Our guest contributor this week is Pat Barch, the Hoffman Estates Historian.  This column originally appeared in the November 2014 issue of the Hoffman Estates Citizen, the village’s newsletter.  The column appears here, courtesy of the Village of Hoffman Estates.

I love trees.  Ever since I was a young girl, trees were always special.  I climbed in them all the time.  I’d go all the way up to the tip top and feel the tree sway from side to side. I guess I could’ve fallen from a lot of the trees I climbed, but I didn’t.

When we moved to Hoffman Estates, I was happy to see trees in the parkway and several trees in my front and side yards.  All the trees were so small.  Not many leaves to rake in the beginning.  In later years it was fun to rake and have the kids hide and jump in the piles.  Now my trees, maples and elms, have grown much higher than my home and give the yard and house a cool shade all summer long.

Soft MapleWhen F & S Construction built the homes in Hoffman Estates in the early years, they planted maples.  They’re soft maples, some are shag bark maples, and they’ve broken easily in really high winds over the years.  We’ve also had years were we had cottony maple scale on our trees.  They’ve come through in spite of storms and disease.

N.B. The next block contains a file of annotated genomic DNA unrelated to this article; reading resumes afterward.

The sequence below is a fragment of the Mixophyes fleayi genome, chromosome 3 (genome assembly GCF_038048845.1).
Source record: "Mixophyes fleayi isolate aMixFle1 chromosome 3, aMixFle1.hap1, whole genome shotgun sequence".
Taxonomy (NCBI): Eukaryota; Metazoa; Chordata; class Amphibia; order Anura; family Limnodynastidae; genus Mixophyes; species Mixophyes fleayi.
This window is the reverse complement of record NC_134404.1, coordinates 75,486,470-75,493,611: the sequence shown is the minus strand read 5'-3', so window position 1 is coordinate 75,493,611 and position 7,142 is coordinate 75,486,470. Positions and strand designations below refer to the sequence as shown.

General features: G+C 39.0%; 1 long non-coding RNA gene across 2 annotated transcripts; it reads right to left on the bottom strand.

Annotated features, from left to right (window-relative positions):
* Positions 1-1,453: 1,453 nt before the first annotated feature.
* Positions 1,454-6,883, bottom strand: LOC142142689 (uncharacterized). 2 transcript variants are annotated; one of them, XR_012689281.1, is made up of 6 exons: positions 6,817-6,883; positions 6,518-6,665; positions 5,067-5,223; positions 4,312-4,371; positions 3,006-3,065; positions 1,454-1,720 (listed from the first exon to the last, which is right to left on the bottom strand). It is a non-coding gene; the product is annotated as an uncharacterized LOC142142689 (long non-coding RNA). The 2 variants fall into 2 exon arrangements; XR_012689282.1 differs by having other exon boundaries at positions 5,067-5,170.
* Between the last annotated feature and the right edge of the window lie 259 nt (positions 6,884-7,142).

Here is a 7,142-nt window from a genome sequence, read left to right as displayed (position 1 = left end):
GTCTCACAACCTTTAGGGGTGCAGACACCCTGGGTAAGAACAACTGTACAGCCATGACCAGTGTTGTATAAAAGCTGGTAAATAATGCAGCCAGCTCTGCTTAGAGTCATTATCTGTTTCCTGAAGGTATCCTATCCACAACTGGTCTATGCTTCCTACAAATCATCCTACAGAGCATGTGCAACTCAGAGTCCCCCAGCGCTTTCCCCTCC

When they planted the green ash trees in later years, they were wonderful trees.  They grew quickly and we loved them.  I had one in my parkway and it was a columnar green ash, just the right shape for the parkway.

When we had those dry summers over the past few years, I’d be more worried about my trees than my lawn.  I’d set out the sprinkler and give them a good soaking.  As my trees grew larger, my air conditioner bill grew smaller.

The leave raking wasn’t as much fun since the kids were getting older. They were too big to hid or jump in them anymore although the piles were bigger and could have hidden a teenager very easily. The kids weren’t too interested in racking them either.

Now as I drive around the village, I’m sad to see all the trees that have been killed by the Emerald Ash Borer.  It’s thought that they arrived from China in packing materials.Emerald Ash Borer

The village has been working so hard to remove the diseased trees.  It’s a major undertaking to get new ones planted and our job to care for them.  Many neighborhoods will have to wait for the newly planted trees to grow and thrive and once again provide beauty, shade and homes for the birds and squirrels.

Pat Barch
Hoffman Estates Village Historian

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